WASHINGTON (Reuters) - U.S. President Donald Trump will hold a campaign event in a Miami megachurch on Friday to shore up support from Christian conservatives, after a prominent evangelical publication questioned whether the faithful should support the Republican.
The event by Trump at the 7,000-capacity King Jesus International Ministry church has drawn fresh attention to his administration’s ties to “prosperity gospel” preachers who tell followers that generous donations to their churches will be rewarded on Earth with wealth, health and power.
The doctrine’s growth in recent decades - often helped by charismatic televangelist pastors - has confounded classical theologians and some of the evangelical community who consider the “prosperity gospel” to be in direct opposition to the Bible.
The King Jesus International Ministry is led by pastor Guillermo Maldonado, who encourages worshippers to give “first fruits” donations to the church in January that guarantee spiritual and financial returns later in the year.
“First fruits are given to honor God,” Maldonado said in a typical Facebook message on his page. “You can’t have the Father’s favor until you honor Him.”
The Trump administration has aligned itself with other prosperity gospel leaders, including Paula White, who has appeared at White House prayer events, and was named last year as an adviser in the executive Office of Public Liaison, which is tasked with outreach to special interest groups.
White’s and Maldonado’s ministries did not respond to questions about criticism of the prosperity gospel practice.
The late Rev. Billy Graham denounced the prosperity gospel movement in 2016, saying “Jesus wasn’t rich, nor were His first disciples — not at all. In fact, the only disciple who really cared about money was Judas.”
More than 80 percent of white evangelicals voted for Trump in the 2016 election. But a crack in evangelical support opened up last month when the magazine Christianity Today wrote a blistering editorial on Trump’s “grossly immoral character.”
Researchers say it is hard to quantify the exact numbers of Americans who follow the prosperity gospel, but their numbers may be in the tens of millions.
According to a 2019 survey by the Pew Research Center, 43% of U.S. adults, or some 110 million people, identify with Protestantism; 59% of those, or 64 million are born-again or evangelical Christians.
Many may follow prosperity gospel preachers on TV or online while identifying as mainline Protestants or evangelicals in surveys, academics say. Joel Osteen, head of a Houston megachurch, who is one of the country’s most popular prosperity gospel preachers, says he reaches 100 million homes in the United States through broadcasts, videos, and podcasts.
EVANGELICALS FOR TRUMP
Trump’s speech on Friday will mark the launch of the “Evangelicals for Trump” coalition ahead of the presidential election in November.
Last Sunday, Maldonado urged his congregation to attend the Trump event saying: “If you want to come, do it for your pastor. That’s a way of supporting me,” the Miami Herald reported on Dec. 29.
Those comments appear to have violated tax rules barring religious groups from participating in political campaigns, the Freedom From Religion Foundation, a non-partisan group that advocates for the separation of church and state, said on Tuesday.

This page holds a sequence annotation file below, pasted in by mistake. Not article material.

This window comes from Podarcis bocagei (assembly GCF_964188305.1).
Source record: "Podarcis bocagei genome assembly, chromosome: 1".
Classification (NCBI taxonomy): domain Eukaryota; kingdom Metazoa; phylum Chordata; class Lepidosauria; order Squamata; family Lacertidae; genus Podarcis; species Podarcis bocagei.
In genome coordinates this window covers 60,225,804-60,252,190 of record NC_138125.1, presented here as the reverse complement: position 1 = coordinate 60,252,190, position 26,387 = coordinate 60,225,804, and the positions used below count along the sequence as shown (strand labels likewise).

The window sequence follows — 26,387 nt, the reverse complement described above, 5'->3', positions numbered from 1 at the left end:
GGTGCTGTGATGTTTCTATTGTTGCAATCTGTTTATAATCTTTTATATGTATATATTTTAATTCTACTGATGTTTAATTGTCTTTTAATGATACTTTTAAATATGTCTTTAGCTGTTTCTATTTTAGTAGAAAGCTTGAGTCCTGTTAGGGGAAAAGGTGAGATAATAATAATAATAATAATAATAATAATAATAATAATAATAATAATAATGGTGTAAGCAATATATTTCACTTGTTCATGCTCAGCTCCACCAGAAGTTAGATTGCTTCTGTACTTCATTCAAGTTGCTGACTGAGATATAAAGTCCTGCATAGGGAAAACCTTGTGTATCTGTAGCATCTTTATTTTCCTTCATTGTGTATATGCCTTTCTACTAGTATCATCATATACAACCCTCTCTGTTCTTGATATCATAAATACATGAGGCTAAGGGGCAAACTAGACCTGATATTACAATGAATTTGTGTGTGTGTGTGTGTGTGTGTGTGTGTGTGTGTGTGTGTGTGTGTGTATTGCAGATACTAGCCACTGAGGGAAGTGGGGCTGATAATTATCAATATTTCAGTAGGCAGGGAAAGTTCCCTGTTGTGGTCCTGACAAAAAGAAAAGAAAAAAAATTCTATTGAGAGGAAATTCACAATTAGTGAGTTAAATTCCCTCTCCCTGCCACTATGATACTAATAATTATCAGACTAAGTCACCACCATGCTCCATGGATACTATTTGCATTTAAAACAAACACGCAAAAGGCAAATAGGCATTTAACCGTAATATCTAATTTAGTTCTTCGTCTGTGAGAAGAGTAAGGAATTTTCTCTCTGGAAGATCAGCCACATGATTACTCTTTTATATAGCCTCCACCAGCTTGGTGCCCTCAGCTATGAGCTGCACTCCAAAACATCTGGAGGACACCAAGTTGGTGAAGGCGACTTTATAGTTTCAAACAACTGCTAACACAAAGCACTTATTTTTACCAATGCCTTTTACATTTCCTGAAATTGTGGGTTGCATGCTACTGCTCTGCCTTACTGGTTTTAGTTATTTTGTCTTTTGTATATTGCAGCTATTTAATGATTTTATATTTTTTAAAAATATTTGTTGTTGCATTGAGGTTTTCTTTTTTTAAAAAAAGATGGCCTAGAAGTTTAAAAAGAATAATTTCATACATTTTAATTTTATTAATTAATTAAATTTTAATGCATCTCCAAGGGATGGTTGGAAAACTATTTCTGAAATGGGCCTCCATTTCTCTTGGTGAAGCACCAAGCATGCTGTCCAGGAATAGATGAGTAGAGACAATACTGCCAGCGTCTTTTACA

The church says it is not endorsing Trump.
“The January 3 Evangelicals for Trump event is being paid for and organized by President Trump’s election campaign. We agreed to lease space in exchange for fair compensation. No church resources are being used and our agreement to provide rental space is not an endorsement of President Trump’s campaign or any political party,” it said in a statement.
While the prosperity gospel is criticized among mainstream Christian denominations, “its basic tenets have crept into a remarkable proportion of Americans’ theological world view,” said Robert P. Jones, chief executive and founder of the Public Religion Research Institute.
Paul Djupe, a scholar in the department of political science at Denison University in Ohio, conducted a nationwide survey with colleagues in 2018 that found about 32% of American adults agreed or strongly agreed with the statement: “God will reward the faithful with health and wealth.”
Ryan Burge, a political scientist at Eastern Illinois University, has analyzed 2012 survey data to show that Americans from low-income households were more likely to believe God rewards faith and generosity with prosperity. The beliefs of the prosperity gospel were also more common among black Protestants.
“It makes poor people feel like they can be rich someday,” said Burge, who is also a pastor in the American Baptist Church.
Pastor Robert Jeffress of First Dallas Baptist Church, who will deliver the benediction at Friday’s Miami event, said he continued to back Trump because of his record of opposing the abortion rights movement, supporting Israel and nominating conservative judges.
While First Baptist repudiates the prosperity gospel, “it’s not unusual that different flavors of evangelicalism would come together” to support a common cause, Jeffress said.
Reporting by Simon Lewis and Heather Timmons; Editing by Alistair Bell
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